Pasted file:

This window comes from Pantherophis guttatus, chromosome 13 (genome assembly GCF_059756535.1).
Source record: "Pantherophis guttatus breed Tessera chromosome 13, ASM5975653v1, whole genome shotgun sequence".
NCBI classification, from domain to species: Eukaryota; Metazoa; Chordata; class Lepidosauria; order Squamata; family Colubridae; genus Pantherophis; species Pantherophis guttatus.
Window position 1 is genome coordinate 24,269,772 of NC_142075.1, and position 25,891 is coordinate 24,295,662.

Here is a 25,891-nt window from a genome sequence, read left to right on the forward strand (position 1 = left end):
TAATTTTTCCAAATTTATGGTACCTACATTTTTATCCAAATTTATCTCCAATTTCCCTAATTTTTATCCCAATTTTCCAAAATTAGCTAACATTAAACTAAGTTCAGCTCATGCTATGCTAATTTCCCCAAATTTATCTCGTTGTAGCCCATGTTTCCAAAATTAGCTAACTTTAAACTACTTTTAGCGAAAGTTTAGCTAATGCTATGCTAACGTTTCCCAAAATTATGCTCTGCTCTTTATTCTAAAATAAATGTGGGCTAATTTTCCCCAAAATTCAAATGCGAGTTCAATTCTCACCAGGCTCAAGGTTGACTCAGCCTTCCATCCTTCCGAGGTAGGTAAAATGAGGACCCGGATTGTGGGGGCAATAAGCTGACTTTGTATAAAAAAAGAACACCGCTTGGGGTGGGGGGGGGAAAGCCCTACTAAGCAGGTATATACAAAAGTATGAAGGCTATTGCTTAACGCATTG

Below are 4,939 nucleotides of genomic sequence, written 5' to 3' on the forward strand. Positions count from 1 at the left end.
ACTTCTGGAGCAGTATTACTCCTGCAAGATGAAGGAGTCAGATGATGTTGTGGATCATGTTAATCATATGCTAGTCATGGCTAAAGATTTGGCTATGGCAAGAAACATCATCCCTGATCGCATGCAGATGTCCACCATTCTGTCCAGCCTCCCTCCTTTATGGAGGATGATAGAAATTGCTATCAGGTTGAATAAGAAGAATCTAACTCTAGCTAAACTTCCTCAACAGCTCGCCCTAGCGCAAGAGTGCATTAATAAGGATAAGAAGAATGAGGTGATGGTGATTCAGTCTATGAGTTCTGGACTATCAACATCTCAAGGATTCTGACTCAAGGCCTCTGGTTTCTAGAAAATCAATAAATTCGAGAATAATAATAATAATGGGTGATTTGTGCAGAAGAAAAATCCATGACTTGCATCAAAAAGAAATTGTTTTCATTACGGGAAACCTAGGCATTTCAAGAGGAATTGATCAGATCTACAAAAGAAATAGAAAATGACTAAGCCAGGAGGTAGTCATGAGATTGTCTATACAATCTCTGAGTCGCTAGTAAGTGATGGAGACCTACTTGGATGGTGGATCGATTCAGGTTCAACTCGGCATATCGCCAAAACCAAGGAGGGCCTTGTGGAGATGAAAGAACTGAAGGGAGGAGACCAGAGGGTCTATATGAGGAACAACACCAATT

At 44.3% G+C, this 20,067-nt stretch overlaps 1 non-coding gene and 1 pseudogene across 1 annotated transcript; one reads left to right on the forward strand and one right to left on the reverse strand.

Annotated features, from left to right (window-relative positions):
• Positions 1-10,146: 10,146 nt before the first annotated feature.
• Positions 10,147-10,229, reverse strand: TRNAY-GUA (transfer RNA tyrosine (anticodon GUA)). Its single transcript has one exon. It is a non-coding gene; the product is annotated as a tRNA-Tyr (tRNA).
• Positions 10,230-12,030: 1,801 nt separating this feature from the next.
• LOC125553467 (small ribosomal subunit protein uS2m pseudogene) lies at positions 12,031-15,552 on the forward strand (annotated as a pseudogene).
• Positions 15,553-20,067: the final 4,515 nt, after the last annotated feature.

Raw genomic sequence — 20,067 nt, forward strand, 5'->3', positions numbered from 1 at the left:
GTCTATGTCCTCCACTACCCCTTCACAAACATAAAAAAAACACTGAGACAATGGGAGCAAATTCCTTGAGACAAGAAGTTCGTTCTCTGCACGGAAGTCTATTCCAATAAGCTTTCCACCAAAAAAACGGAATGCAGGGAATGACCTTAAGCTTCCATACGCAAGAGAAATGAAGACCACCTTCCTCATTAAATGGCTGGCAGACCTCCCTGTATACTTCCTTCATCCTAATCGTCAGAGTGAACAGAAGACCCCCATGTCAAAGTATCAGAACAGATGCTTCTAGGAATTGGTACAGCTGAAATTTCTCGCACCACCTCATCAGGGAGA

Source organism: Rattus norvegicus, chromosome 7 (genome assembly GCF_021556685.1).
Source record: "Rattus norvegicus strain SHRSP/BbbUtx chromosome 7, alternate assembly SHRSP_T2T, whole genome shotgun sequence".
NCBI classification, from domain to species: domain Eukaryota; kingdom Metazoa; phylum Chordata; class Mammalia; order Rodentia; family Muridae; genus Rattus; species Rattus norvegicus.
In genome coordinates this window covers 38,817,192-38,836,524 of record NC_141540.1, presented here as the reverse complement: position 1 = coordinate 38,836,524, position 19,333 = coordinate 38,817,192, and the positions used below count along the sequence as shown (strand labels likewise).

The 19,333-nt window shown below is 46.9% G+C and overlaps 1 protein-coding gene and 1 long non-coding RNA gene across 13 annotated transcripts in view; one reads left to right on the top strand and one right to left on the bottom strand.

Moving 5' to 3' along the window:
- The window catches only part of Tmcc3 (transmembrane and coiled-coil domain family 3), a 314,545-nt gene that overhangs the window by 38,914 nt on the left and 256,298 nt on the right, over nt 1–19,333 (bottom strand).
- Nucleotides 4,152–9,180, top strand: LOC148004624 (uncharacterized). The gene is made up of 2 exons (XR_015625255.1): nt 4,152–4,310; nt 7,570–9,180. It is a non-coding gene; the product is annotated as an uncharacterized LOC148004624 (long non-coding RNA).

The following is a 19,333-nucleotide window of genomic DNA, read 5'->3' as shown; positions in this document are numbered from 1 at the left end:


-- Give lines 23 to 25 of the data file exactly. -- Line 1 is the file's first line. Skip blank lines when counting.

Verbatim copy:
Moving 5' to 3' along the window:
- The window catches only part of Tmcc3 (transmembrane and coiled-coil domain family 3), a 314,545-nt gene that overhangs the window by 38,914 nt on the left and 256,298 nt on the right, over nt 1–19,333 (bottom strand).
- Nucleotides 4,152–9,180, top strand: LOC148004624 (uncharacterized). The gene is made up of 2 exons (XR_015625255.1): nt 4,152–4,310; nt 7,570–9,180. It is a non-coding gene; the product is annotated as an uncharacterized LOC148004624 (long non-coding RNA).